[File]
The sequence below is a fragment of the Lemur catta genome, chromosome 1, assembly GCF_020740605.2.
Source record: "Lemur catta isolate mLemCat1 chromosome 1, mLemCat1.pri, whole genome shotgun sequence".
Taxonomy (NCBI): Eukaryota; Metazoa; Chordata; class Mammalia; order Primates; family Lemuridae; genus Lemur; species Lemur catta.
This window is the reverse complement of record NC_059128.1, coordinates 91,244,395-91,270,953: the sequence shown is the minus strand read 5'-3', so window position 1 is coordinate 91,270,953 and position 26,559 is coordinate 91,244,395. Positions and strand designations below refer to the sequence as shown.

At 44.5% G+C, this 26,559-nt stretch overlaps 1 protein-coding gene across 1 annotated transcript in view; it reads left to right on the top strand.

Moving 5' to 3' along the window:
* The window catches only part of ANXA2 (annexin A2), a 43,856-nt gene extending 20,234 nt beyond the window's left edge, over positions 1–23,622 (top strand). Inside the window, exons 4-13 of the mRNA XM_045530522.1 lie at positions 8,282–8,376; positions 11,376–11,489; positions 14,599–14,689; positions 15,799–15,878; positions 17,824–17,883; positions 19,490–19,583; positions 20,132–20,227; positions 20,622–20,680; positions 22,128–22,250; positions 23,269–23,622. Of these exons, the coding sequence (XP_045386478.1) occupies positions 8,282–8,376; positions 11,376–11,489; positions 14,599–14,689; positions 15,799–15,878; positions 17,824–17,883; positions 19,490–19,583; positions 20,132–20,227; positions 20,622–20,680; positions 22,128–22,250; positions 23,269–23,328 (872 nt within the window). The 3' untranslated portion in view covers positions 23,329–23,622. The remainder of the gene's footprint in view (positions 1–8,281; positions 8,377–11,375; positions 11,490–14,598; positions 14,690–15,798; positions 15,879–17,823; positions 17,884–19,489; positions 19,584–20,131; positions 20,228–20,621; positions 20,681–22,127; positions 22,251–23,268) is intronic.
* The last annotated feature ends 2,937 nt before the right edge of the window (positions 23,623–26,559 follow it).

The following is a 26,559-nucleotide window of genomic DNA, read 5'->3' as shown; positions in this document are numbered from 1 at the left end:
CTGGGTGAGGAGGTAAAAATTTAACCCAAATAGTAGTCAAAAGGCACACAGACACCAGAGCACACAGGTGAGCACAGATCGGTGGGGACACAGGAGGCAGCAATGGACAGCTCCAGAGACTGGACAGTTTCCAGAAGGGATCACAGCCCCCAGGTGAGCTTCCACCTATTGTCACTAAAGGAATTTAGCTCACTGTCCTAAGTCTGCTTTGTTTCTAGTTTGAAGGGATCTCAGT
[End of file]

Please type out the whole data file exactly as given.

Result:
The sequence below is a fragment of the Lemur catta genome, chromosome 1, assembly GCF_020740605.2.
Source record: "Lemur catta isolate mLemCat1 chromosome 1, mLemCat1.pri, whole genome shotgun sequence".
Taxonomy (NCBI): Eukaryota; Metazoa; Chordata; class Mammalia; order Primates; family Lemuridae; genus Lemur; species Lemur catta.
This window is the reverse complement of record NC_059128.1, coordinates 91,244,395-91,270,953: the sequence shown is the minus strand read 5'-3', so window position 1 is coordinate 91,270,953 and position 26,559 is coordinate 91,244,395. Positions and strand designations below refer to the sequence as shown.

At 44.5% G+C, this 26,559-nt stretch overlaps 1 protein-coding gene across 1 annotated transcript in view; it reads left to right on the top strand.

Moving 5' to 3' along the window:
* The window catches only part of ANXA2 (annexin A2), a 43,856-nt gene extending 20,234 nt beyond the window's left edge, over positions 1–23,622 (top strand). Inside the window, exons 4-13 of the mRNA XM_045530522.1 lie at positions 8,282–8,376; positions 11,376–11,489; positions 14,599–14,689; positions 15,799–15,878; positions 17,824–17,883; positions 19,490–19,583; positions 20,132–20,227; positions 20,622–20,680; positions 22,128–22,250; positions 23,269–23,622. Of these exons, the coding sequence (XP_045386478.1) occupies positions 8,282–8,376; positions 11,376–11,489; positions 14,599–14,689; positions 15,799–15,878; positions 17,824–17,883; positions 19,490–19,583; positions 20,132–20,227; positions 20,622–20,680; positions 22,128–22,250; positions 23,269–23,328 (872 nt within the window). The 3' untranslated portion in view covers positions 23,329–23,622. The remainder of the gene's footprint in view (positions 1–8,281; positions 8,377–11,375; positions 11,490–14,598; positions 14,690–15,798; positions 15,879–17,823; positions 17,884–19,489; positions 19,584–20,131; positions 20,228–20,621; positions 20,681–22,127; positions 22,251–23,268) is intronic.
* The last annotated feature ends 2,937 nt before the right edge of the window (positions 23,623–26,559 follow it).

The following is a 26,559-nucleotide window of genomic DNA, read 5'->3' as shown; positions in this document are numbered from 1 at the left end:
CTGGGTGAGGAGGTAAAAATTTAACCCAAATAGTAGTCAAAAGGCACACAGACACCAGAGCACACAGGTGAGCACAGATCGGTGGGGACACAGGAGGCAGCAATGGACAGCTCCAGAGACTGGACAGTTTCCAGAAGGGATCACAGCCCCCAGGTGAGCTTCCACCTATTGTCACTAAAGGAATTTAGCTCACTGTCCTAAGTCTGCTTTGTTTCTAGTTTGAAGGGATCTCAGT